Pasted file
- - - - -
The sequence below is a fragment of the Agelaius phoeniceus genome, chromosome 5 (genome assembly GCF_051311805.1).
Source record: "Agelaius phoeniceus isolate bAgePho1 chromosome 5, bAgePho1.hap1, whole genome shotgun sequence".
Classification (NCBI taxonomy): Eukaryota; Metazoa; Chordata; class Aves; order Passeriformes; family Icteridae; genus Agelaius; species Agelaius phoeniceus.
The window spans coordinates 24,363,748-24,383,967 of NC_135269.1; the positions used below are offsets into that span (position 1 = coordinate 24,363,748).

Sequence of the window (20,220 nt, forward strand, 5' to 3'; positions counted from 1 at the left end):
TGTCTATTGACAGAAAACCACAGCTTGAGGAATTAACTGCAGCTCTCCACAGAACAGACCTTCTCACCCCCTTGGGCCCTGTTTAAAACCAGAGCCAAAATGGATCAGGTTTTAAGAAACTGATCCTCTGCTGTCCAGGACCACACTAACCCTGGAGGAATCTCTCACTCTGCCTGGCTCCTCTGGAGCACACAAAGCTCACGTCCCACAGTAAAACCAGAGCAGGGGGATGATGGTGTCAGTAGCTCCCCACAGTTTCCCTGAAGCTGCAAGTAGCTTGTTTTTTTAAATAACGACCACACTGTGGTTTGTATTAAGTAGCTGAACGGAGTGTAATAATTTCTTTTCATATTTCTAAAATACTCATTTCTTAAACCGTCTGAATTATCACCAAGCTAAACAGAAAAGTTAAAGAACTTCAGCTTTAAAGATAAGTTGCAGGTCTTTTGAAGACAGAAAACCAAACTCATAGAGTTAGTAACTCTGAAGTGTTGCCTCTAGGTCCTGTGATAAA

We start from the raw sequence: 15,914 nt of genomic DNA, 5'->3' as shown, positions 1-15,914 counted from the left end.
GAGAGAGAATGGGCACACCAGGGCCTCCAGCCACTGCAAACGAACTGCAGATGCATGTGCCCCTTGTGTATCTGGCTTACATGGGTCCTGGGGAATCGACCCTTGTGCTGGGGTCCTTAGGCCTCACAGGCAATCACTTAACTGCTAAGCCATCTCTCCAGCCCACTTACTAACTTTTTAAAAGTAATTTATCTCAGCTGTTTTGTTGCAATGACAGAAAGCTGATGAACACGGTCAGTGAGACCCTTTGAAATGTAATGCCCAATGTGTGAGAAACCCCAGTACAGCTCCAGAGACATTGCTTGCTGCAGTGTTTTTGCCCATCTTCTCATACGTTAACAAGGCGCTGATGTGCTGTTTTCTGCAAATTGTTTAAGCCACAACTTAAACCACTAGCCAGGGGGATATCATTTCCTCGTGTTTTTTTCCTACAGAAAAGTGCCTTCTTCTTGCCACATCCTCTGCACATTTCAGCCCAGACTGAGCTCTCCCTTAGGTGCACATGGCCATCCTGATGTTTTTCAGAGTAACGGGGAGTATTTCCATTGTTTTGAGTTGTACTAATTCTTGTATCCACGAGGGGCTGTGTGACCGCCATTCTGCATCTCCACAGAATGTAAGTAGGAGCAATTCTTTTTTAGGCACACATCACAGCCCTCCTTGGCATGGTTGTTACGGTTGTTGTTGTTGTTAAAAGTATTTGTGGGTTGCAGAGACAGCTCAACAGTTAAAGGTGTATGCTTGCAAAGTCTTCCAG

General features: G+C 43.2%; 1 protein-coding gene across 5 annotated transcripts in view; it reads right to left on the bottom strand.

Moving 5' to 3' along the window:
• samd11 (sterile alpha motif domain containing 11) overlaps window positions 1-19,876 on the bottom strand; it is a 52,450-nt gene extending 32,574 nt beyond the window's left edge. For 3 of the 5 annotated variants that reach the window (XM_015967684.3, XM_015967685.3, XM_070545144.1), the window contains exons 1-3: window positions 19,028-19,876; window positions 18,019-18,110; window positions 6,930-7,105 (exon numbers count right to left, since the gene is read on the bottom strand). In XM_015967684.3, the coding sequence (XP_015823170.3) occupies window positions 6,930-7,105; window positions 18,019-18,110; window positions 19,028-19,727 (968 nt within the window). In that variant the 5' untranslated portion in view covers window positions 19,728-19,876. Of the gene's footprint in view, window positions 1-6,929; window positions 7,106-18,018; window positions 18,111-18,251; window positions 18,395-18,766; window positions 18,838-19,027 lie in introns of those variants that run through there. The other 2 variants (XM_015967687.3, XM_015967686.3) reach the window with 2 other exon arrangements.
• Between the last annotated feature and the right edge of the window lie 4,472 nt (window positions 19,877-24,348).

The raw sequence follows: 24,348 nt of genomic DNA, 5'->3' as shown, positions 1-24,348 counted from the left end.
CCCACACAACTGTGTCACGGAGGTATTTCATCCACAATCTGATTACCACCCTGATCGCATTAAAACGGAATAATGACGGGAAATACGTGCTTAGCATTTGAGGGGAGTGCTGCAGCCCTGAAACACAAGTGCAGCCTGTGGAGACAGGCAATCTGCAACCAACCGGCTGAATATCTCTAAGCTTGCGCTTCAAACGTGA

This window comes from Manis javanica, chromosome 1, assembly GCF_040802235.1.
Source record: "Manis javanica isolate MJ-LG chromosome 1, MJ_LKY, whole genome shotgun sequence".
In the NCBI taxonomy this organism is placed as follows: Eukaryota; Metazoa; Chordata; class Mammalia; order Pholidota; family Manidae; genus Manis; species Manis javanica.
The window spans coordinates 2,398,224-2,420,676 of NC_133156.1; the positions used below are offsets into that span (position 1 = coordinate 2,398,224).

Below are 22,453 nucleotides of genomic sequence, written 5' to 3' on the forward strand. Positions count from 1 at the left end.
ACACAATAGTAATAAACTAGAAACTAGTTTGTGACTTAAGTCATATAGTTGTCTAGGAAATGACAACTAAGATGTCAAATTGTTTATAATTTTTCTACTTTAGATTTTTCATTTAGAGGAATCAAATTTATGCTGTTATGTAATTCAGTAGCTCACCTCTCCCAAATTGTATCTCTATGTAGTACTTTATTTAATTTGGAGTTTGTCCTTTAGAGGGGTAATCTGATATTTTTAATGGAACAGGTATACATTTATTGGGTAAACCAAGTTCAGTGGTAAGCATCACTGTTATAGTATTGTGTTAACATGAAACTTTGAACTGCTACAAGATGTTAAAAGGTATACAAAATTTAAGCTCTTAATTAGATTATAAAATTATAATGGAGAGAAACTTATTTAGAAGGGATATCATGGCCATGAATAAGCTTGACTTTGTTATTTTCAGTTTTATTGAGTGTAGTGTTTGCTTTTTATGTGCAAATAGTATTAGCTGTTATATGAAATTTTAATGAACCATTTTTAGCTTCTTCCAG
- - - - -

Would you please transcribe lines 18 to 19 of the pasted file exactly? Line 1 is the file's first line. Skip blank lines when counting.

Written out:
The window spans coordinates 2,398,224-2,420,676 of NC_133156.1; the positions used below are offsets into that span (position 1 = coordinate 2,398,224).

Below are 22,453 nucleotides of genomic sequence, written 5' to 3' on the forward strand. Positions count from 1 at the left end.